Friday, November 11, 2016

Flowers Almost at End of Their Days

The colder days in the year are starting to be felt here. The Northeast Monsoon brings the colder winds from our neighboring countries that has the peak of winter in December.  Most of us are excited for these colder nights because we have been exasperated by the hot days throughout the year. Besides, it coincides with the Christmas Holidays, where our festivities start in September. We normally call these as "BER"months, to denote the months from September to December. But actually, colder temperatures are until February, when the dry season starts.

For ornamentals, these months coincide with their maturity and flowering starts to dwindle. Annuals produce seeds and the plants start to die. That way, the seeds are ready before the dry season starts to be too harsh for them. They are genotypically prepared for the continuity of the species.

This anthurium is pinkish red, but beautifully produce some variegation at maturity

anthurium flower stages

Dianella tasmanica produced lots of those minute flowers in November

Pentas lanceolata is a perennial but they love it better with colder nights. Butterflies also starts to be less, but they still love the pentas blooms.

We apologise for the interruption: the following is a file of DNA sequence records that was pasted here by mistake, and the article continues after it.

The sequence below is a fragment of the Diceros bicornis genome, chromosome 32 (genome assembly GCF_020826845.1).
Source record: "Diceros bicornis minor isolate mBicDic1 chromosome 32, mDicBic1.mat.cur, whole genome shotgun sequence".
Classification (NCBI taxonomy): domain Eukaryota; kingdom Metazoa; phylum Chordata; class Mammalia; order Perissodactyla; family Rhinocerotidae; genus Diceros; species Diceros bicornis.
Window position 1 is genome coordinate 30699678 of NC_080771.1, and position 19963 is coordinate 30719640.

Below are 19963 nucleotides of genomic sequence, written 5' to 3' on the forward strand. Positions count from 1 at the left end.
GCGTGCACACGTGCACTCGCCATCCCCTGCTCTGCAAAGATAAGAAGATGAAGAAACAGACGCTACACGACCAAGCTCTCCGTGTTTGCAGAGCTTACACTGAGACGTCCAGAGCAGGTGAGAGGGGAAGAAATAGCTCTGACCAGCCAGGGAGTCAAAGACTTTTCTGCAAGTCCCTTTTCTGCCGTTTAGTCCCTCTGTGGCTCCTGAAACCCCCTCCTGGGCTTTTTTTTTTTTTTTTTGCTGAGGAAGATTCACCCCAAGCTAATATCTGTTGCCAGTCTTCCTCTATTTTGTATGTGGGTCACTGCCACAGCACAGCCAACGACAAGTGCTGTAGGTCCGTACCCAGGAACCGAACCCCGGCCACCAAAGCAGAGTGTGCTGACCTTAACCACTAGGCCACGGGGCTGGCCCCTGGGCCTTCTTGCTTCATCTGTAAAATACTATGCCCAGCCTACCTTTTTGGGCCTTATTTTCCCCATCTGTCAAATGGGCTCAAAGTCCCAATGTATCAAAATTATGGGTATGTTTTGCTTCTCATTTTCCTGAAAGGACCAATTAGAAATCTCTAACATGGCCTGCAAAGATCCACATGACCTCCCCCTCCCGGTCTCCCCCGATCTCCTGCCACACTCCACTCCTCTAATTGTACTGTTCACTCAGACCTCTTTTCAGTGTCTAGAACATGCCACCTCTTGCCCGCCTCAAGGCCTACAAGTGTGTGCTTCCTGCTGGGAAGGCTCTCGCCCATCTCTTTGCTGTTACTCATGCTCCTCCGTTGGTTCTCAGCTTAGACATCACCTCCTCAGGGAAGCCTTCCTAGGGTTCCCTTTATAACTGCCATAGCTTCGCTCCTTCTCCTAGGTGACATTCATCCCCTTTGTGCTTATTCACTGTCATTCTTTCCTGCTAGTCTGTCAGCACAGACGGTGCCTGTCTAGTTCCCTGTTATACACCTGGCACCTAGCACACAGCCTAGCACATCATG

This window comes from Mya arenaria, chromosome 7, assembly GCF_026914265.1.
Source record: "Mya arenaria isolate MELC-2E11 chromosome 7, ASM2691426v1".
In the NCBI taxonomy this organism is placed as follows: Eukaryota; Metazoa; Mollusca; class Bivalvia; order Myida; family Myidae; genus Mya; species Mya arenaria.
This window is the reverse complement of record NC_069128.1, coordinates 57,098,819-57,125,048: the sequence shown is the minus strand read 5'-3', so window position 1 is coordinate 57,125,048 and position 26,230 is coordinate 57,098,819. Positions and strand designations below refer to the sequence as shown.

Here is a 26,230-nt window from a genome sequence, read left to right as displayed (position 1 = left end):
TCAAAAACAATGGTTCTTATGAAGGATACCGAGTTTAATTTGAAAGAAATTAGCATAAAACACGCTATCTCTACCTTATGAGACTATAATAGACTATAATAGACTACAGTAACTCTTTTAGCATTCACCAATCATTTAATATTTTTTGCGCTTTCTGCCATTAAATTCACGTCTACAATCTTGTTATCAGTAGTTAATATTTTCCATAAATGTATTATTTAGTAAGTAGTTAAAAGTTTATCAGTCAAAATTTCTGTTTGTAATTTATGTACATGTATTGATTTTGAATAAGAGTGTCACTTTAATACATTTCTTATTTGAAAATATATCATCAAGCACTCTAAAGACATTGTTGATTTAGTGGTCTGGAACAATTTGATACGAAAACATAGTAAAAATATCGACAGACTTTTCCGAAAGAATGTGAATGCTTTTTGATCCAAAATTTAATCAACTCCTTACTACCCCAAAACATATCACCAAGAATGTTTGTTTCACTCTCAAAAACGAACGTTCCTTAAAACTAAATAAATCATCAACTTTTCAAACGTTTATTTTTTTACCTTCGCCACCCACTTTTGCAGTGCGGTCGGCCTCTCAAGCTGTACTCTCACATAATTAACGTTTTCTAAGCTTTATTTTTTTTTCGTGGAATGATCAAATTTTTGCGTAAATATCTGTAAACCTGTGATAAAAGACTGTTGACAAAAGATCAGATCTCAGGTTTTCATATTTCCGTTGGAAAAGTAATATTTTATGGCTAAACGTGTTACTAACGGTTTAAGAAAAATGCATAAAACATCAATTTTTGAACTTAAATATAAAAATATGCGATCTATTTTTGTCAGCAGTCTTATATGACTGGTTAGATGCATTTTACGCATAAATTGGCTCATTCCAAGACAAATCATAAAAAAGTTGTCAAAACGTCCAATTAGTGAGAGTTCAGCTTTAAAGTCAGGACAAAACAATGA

Bougainvillea is also a floriferous perenial, never stops blooming

Marigold becomes scraggly these days, but the blooms are still lovely at old age, don't you agree?

We have some scentless roses too. I guess they are less palatable when scentless. No wonder they don't need to have thorns, so it is the Unscented Thornless Rose!

This is a lone chili pepper at the front of the house, delivered by birds. We let it grow there and it became like a small tree, about more than 6 ft. It was actually taller than me. The birds love the ripe fruits. We don't have much use for the fruits, and the birds monopolize the eating.

ready for harvesting, eh!

The blue duranta, well loved by the butterflies, now have few flowers left. The flower stems don't look nice anymore. In a little while, the green fruits will emerge concomittant with the dwindling numbers of butterflies. They are in-sync, don't you think so?

Even the caladium  gets scraggly, not looking good anymore at old age. Some are even eaten by the hawkmoth larvae turning serrated leaves.



Lantana camara and Ixora coccincinensis are both perennials, 
they are not bothered much by hot or colder temperatures. 

Look at the Impatiens balsamina, fruits are maturing, some even already dehisced busting them to the ground. I have also uprooted a lot of plants for the compost. 

Mussaenda blooms are maturing too, reaching the extent of blooming. 
A few more weeks and they are ready for prunning or beheading.